• I believe that most of your supporters will want to help. We have already seen examples of people donating the money they would have given despite events being cancelled, not requesting refunds for tickets to gala events, people giving the money they are saving by working from home, people giving extra donations because they want to help. There will also be many people who want to do something to help but won’t know what or how. We need to offer them ways they can donate, fundraise or help in other ways.

The number one thing we must do next

The economic climate for charities like yours was already tough enough before this, right? Which is why we know that us fundraisers and charity leaders are a resilient bunch so let’s focus on what we can do now. Despite the potential challenges we face in the coming months, the one thing we must do next is remarkably simple. 

I believe the most important thing you can do right now is to speak to your supporters. Be proactive, clear and transparent. Explain what the pandemic means for your charity in terms of delivering your services; looking after your beneficiaries, staff and volunteers; the impact on your financial position; and how you are responding to these challenges.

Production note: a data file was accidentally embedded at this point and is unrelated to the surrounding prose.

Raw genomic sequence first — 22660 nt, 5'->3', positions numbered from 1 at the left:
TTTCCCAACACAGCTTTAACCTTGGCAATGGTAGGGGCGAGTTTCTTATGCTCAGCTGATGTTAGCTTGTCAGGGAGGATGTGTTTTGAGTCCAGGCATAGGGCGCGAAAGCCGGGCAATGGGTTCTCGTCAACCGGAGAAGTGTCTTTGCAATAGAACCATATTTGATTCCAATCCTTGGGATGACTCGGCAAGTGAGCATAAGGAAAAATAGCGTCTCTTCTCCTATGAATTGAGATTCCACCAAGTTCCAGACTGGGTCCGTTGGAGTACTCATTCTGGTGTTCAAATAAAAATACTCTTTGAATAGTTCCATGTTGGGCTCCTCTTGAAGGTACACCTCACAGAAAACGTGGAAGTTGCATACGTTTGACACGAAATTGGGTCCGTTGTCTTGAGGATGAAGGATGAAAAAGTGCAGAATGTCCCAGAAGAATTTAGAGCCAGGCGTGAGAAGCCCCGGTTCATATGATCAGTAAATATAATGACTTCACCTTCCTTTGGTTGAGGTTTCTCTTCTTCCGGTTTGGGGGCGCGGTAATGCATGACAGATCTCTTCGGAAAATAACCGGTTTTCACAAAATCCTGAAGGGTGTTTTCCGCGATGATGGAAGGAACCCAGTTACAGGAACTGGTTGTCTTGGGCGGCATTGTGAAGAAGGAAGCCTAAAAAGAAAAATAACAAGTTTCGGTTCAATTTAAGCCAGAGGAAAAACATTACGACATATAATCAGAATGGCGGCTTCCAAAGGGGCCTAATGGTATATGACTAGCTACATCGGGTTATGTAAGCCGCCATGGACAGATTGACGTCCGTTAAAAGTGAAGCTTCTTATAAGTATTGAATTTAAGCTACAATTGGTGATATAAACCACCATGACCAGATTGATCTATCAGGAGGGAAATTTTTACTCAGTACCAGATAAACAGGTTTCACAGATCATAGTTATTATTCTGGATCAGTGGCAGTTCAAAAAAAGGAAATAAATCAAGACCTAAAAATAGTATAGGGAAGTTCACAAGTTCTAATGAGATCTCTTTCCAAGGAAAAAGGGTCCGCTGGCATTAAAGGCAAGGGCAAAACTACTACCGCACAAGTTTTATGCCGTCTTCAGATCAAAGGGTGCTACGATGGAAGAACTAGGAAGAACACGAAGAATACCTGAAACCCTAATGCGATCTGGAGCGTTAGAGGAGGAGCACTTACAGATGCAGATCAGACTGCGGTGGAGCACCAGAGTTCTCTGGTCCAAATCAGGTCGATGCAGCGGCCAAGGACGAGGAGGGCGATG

Fundraising is all about relationships and great relationships are built and maintained with clear communication. 

I would start by asking yourself three questions:

  • Who is your audience?
  • What is your message?
  • What is your channel? 

You will need to answer these questions for each type of supporter. For example, I would expect to contact some supporters individually by phone and e-mail, while others might be contacted through an e-newsletter or social media, and the message will depend on their type of support. 

An example of fundraising communications can be viewed in this table.

Events and individuals

As of Friday 13 March, an increasing number of major events are being cancelled or postponed including the London Marathon and other mass participation events that raise significant sums for charities. For events in Scotland, government advice is now that all gatherings over 500 should be cancelled.